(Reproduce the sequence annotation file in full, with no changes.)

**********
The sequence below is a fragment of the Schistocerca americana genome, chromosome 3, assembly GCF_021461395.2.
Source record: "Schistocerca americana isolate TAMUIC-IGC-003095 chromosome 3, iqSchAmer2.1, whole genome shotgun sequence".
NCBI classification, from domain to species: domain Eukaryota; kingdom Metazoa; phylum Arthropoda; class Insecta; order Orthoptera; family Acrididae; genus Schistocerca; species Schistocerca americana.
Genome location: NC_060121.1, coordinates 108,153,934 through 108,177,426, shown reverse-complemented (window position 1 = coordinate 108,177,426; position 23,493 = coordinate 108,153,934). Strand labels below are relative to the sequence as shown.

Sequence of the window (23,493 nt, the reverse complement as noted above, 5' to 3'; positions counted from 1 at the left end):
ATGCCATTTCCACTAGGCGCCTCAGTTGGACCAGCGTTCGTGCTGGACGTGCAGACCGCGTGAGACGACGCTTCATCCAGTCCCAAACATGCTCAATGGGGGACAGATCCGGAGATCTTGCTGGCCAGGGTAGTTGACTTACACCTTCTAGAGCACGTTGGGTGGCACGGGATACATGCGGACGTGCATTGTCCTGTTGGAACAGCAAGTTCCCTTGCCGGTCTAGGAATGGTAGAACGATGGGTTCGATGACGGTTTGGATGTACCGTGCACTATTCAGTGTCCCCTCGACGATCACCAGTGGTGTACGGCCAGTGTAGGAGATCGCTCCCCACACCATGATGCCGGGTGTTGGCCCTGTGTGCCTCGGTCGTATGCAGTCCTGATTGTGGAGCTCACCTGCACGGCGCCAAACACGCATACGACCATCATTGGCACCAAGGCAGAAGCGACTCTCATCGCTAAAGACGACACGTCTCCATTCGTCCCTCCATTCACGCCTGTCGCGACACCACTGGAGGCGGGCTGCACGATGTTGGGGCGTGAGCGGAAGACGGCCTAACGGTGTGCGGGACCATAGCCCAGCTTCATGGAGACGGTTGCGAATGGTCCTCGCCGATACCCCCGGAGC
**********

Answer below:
The sequence below is a fragment of the Schistocerca americana genome, chromosome 3, assembly GCF_021461395.2.
Source record: "Schistocerca americana isolate TAMUIC-IGC-003095 chromosome 3, iqSchAmer2.1, whole genome shotgun sequence".
NCBI classification, from domain to species: domain Eukaryota; kingdom Metazoa; phylum Arthropoda; class Insecta; order Orthoptera; family Acrididae; genus Schistocerca; species Schistocerca americana.
Genome location: NC_060121.1, coordinates 108,153,934 through 108,177,426, shown reverse-complemented (window position 1 = coordinate 108,177,426; position 23,493 = coordinate 108,153,934). Strand labels below are relative to the sequence as shown.

Sequence of the window (23,493 nt, the reverse complement as noted above, 5' to 3'; positions counted from 1 at the left end):
ATGCCATTTCCACTAGGCGCCTCAGTTGGACCAGCGTTCGTGCTGGACGTGCAGACCGCGTGAGACGACGCTTCATCCAGTCCCAAACATGCTCAATGGGGGACAGATCCGGAGATCTTGCTGGCCAGGGTAGTTGACTTACACCTTCTAGAGCACGTTGGGTGGCACGGGATACATGCGGACGTGCATTGTCCTGTTGGAACAGCAAGTTCCCTTGCCGGTCTAGGAATGGTAGAACGATGGGTTCGATGACGGTTTGGATGTACCGTGCACTATTCAGTGTCCCCTCGACGATCACCAGTGGTGTACGGCCAGTGTAGGAGATCGCTCCCCACACCATGATGCCGGGTGTTGGCCCTGTGTGCCTCGGTCGTATGCAGTCCTGATTGTGGAGCTCACCTGCACGGCGCCAAACACGCATACGACCATCATTGGCACCAAGGCAGAAGCGACTCTCATCGCTAAAGACGACACGTCTCCATTCGTCCCTCCATTCACGCCTGTCGCGACACCACTGGAGGCGGGCTGCACGATGTTGGGGCGTGAGCGGAAGACGGCCTAACGGTGTGCGGGACCATAGCCCAGCTTCATGGAGACGGTTGCGAATGGTCCTCGCCGATACCCCCGGAGC